Defenders of what are commonly called "victim-centered" investigatory procedures say preventing rape is more important than obeying due process. But this is a false dichotomy, according to Ginsburg:
Rosen: I think people are hungry for your thoughts about how to balance the values of due process against the need for increased gender equality.

Ginsburg: It's not one or the other. It's both. We have a system of justice where people who are accused get due process, so it's just applying to this field what we have applied generally.

Students who were found responsible for sexual misconduct often sue their universities for violating their due process rights, and many of them have prevailed in court. If a campus sexual misconduct case adjudicated under the deficient standards ever made it all the way to the Supreme Court, it certainly sounds like Ginsburg would question whether the accused was given a meaningful opportunity to defend himself.

Typically the universities settle out of court, and it never gets close to the SCOTUS...
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Re: #MeTo (TITLE IX edition)

Postby Skeeve » Wed May 09, 2018 1:19 pm

But, in at least one case this TITLE IX bullshit went to trial and the school lost...big time!
Student Accused of Sexual Assault Wins Big in Court
A U.S. magistrate judge has recommended that a student accused of sexual assault at James Madison University be awarded nearly $850,000 after he successfully sued the institution.
The student, called John Doe in court filings, sued the university in 2015 after he was found responsible for sexual assault.
A university panel initially considered him not responsible, but his accuser, called Jane Doe in court documents, appealed that decision -- John Doe was then suspended until the spring 2020 semester and barred from campus.


"A university panel initially considered him not responsible"
:o
Say what?
He was initially not found responsible!
Considering that under Title IX (Thanks Obama) all the bureaucrat(S) in charge need(s) is a "preponderance of the evidence" — a lower burden of proof than is used it criminal court, to find a student responsible, WTF?

Okay...I'll calm down and stop digressing....
John Doe filed a lawsuit, alleging his 14th Amendment due process rights had been violated. A federal district court judge ruled in his favor last year, ordering that James Madison reinstate him. The student chose not to re-enroll in the university, according to a university spokesman. If he had returned to the university, he could have been subject to another hearing and disciplined for the alleged assault.
The magistrate judge has recommended the court give John Doe a total of $849,231 -- roughly $795,691 in attorney’s fees and about $53,539 in litigation costs -- a surprisingly large payment.
The university intends to object to the recommendation, the spokesman said.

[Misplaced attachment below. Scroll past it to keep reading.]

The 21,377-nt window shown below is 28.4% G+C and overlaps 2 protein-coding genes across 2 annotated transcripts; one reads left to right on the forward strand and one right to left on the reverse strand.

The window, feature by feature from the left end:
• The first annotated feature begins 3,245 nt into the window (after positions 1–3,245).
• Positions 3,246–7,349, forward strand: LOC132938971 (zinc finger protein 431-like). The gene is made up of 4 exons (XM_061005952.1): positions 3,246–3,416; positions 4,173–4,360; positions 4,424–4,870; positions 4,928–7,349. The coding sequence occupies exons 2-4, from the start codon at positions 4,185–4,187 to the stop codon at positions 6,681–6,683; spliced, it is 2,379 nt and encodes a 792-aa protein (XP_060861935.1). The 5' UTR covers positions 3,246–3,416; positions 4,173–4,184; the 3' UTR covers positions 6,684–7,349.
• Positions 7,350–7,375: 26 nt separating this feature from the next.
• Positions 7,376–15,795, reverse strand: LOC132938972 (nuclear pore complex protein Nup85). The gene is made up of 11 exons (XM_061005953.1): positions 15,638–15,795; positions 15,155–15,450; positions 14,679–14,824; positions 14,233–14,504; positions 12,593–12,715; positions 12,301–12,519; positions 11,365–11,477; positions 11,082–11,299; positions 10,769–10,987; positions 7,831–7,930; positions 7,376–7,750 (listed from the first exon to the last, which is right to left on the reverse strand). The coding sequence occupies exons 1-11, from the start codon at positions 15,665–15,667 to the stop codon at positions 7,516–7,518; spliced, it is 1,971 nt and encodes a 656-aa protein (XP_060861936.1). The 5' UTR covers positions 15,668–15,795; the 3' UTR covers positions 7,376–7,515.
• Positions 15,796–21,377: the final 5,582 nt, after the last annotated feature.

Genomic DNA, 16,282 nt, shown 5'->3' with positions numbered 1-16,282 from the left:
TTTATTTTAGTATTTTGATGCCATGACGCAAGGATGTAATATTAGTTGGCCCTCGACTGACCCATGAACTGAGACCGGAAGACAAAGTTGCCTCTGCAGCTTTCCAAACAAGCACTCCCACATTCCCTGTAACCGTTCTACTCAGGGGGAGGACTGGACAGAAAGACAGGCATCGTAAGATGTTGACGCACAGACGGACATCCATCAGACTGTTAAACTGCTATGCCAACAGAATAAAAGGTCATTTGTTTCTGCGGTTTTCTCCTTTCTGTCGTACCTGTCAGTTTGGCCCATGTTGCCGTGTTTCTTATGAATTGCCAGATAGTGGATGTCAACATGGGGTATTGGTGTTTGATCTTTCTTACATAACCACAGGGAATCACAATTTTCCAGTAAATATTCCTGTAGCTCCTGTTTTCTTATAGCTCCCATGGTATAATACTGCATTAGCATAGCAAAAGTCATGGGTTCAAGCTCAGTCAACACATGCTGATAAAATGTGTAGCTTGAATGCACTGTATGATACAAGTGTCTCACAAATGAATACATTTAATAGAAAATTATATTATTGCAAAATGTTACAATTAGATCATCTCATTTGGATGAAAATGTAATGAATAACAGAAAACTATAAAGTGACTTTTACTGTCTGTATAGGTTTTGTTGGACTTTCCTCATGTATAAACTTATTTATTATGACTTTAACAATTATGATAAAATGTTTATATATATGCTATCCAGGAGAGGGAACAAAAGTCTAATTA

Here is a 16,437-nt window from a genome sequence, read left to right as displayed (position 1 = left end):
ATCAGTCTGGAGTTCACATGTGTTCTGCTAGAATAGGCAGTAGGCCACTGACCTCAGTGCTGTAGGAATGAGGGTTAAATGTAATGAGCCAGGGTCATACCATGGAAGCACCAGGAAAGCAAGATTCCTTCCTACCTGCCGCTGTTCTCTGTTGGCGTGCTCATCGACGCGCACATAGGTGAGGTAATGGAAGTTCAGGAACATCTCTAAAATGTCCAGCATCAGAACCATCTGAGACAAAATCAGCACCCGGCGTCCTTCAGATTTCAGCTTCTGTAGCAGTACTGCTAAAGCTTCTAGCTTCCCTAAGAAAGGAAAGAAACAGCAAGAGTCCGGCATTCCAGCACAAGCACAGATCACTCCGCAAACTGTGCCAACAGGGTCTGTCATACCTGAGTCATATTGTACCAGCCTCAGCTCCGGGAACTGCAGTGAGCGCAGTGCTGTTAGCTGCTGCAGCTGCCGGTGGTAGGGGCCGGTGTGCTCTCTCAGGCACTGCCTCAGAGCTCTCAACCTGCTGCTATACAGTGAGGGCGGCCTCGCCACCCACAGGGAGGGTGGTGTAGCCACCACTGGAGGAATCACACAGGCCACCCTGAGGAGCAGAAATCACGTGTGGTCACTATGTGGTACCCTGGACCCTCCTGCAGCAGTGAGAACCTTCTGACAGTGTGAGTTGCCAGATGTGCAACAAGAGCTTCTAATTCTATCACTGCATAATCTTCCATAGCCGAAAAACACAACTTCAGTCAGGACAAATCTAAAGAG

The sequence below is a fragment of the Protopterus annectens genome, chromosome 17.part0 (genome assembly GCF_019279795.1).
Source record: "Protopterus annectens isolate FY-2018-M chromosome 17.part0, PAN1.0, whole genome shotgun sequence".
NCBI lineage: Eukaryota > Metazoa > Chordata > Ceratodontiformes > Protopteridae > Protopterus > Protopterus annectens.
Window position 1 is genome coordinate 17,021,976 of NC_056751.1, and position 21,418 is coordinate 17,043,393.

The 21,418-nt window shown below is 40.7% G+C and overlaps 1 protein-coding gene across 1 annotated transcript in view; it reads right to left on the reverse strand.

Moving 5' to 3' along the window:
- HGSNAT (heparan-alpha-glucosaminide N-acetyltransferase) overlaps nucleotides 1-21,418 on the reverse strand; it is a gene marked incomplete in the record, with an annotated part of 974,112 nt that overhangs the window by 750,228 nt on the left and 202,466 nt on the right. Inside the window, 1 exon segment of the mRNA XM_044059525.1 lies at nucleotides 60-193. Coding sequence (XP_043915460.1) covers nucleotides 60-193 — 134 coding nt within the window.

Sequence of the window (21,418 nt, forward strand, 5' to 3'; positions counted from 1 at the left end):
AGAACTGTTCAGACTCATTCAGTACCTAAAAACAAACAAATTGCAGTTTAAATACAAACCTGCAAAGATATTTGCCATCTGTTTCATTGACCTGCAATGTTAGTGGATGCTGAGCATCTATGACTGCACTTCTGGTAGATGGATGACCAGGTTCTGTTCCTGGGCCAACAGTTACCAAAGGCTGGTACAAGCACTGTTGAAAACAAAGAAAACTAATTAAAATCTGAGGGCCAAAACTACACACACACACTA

The court’s ruling follows a trend of an increasing number of male students accused of sexual assault who have pursued court action against colleges and won.
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Re: #MeTo (TITLE IX edition)

Postby Skeeve » Wed May 09, 2018 5:47 pm

and Finally: Judge rules Ohio State Title IX official can be personally liable for helping rape accuser lie

A year and a half after a federal judge let a due-process lawsuit continue against Ohio State University officials, one of them may face personal ruin for her decisions during a Title IX proceeding.

A reasonable jury could find that Natalie Spiert,” sexual violence support coordinator and advocate for “Jane Roe” during the proceeding, “knew or should have known that Jane Roe lied or misled the disciplinary boardand did not correct the record, U.S. District Judge James Graham ruled Tuesday.
...
“Universities have perhaps, in their zeal to end the scourge of campus sexual assaults, turned a blind eye to the rights of accused students,” Judge Graham said in explaining the importance of cross-examination: “Put another way, the snake might be eating its own tail.”

Roe was on the verge of getting kicked out of medical school – for two consecutive years of academic failure – when she first claimed Doe raped her while she was under an alcohol-induced “blackout” 10 months earlier. Doe was on the verge of graduating from a combined MBA/MD program when he was accused.

According to Brooklyn College Prof. KC Johnson, veteran chronicler of Title IX-related litigation, this is the 89th ruling against a college in a due-process lawsuit since the Obama administration imposed new accuser-friendly rules on Title IX proceedings in 2011.

Thanks Obama!

This is important, because now these "sexual violence support coordinator(s) and advocate(s)" know they can't just hide behind the College or University (which for public and state institutions means the tax payers pony up any damages). Now they can be ruined too....